If it were not for the Ynchaustis, Baclaran would have been different from what it is now. We probably would see popular devotion to St. Thérèse of the Child Jesus instead. The founding Redemptorist, Fr. Drogan, was a devotee. One could still see a simple monument of the saint surrounded by “love locks” (no one’s sure how this trend started, inspired by  Paris most likely) courtesy of visiting lovers.

I’ve always been fascinated by the 19th and early 20th Ynchaustis. In the 1800’s they were commissioned to build Puente Colgante (also called Puente de Claveria), the first hanging steel bridge in Asia in the mid 1800’s. Described by the great Nick Joaquin as the unparalleled bridge in Asia it was dismantled and replaced by the art deco Quezon Bridge in 1939.p_20160305_145408

The 19th century Ynchaustis donated vast lands to religious and social causes. The only company I remember that at least had their name was YCO floorwax (YCO is the abbreviation of Ynchausti y Compañia). We use to wax the red wooden floors of our elementary school. We would later use “bunot” to polish the flooring.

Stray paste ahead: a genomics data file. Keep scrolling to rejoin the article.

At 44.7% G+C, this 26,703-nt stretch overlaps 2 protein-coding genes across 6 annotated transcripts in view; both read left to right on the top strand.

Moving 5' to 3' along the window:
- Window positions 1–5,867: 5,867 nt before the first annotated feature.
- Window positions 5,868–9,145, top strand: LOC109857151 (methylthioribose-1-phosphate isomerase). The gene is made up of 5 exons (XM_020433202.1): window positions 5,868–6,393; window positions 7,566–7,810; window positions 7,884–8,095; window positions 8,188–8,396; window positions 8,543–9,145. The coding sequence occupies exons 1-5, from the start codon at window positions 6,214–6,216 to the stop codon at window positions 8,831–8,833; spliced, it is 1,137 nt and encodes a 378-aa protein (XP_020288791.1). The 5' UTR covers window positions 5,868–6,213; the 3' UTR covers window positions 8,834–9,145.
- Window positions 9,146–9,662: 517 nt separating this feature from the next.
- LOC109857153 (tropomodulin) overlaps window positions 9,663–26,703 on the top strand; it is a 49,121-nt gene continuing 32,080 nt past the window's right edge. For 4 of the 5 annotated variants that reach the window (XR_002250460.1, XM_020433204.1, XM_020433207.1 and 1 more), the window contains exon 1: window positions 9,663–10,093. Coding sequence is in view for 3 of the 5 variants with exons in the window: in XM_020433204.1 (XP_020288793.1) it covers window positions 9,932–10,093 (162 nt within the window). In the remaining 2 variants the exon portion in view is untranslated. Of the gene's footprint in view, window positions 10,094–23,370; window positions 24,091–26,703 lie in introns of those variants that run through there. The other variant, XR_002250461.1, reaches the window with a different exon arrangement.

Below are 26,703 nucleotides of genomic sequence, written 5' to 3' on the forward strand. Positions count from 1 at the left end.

The now saint, Pope John Paul II held masses in this church when he was still archbishop. He came back in 1981, then as Pope, and blessed the icon of Our Lady of Perpetual Help.

Here in Singapore, devotion to Our Lady of Perpetual Help is popular among local Catholics. Since they’re a former English colony, they use “Succour” instead of “Help”. The church of St. Alphonsus is currently undergoing redevelopment and expansion. It is situated in Thompson Road and it was of no surprise to find many Filipinos in attendance during masses. There’s even regular Tagalog mass schedule. The Redemptorists came in this island in the 1930’s. The train station (MRT) that serves the area is aptly called “Novena”.